Cluniac


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Related to Cluniac: Cistercian Order

Cluniac

of or relating to a reformed Benedictine order founded at the French town of Cluny in 910
References in periodicals archive ?
Identifiable by their black robes, the Cluniacs emphasised elaborate ritual, rich vestments and precious drinking goblets in their devotions.
In truth Trappist practices were more austere than those of Benedict and Bernard of Clairvaux, who was a Cistercian, a doctor of the Church, the author of a great body of sermons, letters and treatises, and a strong influential voice opposing the laxity of the Cluniacs.
There are two locations of historical significance in the Much Wenlock area - Wenlock Priory, the beautiful remains of the large Cluniac Priory, and Shipton Hall, an Elizabethan manor house built in the 14th century by Richard Lutwyche, located in the Corvedale Valley.
Hassig, "He Will Make Alive Your Mortal Bodies: Cluniac Spirituality and the Tomb of Alfonso Ansurez", Gesta, XXX/2 (1991), pp.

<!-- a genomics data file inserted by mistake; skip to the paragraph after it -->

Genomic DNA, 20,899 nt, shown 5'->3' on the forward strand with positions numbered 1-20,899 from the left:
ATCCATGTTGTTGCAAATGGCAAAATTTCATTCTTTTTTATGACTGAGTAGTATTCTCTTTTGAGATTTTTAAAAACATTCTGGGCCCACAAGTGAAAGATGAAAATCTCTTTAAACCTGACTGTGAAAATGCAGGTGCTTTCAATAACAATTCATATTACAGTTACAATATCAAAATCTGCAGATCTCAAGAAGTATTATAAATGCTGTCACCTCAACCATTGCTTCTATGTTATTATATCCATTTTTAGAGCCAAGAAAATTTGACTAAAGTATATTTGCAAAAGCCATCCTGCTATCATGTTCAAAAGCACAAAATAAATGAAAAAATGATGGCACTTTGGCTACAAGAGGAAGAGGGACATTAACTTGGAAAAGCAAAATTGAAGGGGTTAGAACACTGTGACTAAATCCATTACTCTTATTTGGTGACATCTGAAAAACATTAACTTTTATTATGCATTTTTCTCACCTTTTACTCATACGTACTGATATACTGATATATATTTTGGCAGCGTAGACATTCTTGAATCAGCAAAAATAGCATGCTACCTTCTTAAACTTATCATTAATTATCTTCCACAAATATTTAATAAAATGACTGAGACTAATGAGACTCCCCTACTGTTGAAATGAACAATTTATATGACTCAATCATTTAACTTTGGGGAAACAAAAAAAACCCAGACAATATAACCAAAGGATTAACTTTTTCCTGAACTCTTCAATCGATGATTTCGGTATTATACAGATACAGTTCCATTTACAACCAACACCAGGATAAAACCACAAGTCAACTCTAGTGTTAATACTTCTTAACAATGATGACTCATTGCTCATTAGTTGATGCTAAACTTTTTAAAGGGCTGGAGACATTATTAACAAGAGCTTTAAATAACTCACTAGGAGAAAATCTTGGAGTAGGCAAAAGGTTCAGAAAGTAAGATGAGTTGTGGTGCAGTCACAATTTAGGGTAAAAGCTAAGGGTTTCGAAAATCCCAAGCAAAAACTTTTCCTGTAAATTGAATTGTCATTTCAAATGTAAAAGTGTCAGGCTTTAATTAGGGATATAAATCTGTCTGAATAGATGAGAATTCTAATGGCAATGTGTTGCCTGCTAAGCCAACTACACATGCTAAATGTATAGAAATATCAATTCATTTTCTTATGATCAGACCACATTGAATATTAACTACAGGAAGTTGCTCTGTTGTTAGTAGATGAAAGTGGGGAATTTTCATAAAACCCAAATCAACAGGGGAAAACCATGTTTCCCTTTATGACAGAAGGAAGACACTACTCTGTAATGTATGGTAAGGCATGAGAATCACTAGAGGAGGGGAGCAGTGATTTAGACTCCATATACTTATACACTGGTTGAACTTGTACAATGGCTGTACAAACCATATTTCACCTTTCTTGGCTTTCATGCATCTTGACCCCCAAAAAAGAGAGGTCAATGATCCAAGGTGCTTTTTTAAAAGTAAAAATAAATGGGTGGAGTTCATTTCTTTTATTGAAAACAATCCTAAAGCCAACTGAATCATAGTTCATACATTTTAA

Es mas, Colin Smith, sostiene que "among the Cluniac monks in all countries, some awareness of the especial relationship of their order with the Leonese royal house and of Cluniac monastic communities in northern Spain, several being on the pilgrim roads, can be assumed.
It enters history in the early 8th century when Sigward, a follower of King Ethelbald of Mercia, sold his estate there to the future St Milburga, abbess of Cluniac Priory at Wenlock.
The park, just outside the town centre, was once part of the town's vast Norman Castle estate and houses the remains of the 12th century Cluniac Priory of St James and Priory Hall - once home to the Earls of Dudley.
Paisley Abbey was founded as a Cluniac priory in 1163, and became an abbey in 1245.
Armi no parece molestarle mantener el titulo de Cluniac Art para denominar la obra de los maestros escultores a los que atribuye los programas esenciales del corpus que nos ocupa.
During his peaceful reign the monastic reforms undertaken by Cluniac monks in France reached England, through the leadership of Dunstan (909-988), AEthelwold of Winchester (909-984) and Oswald of Worcester (died 992).
He also discusses the usually polemical motivations of patrons, such as Ketton's, the Cluniac Peter the Venerable.
By the early 11th century, the abbey was the hub of a huge Cluniac federation of monasteries that were all ultimately under the authority of the abbot of Cluny.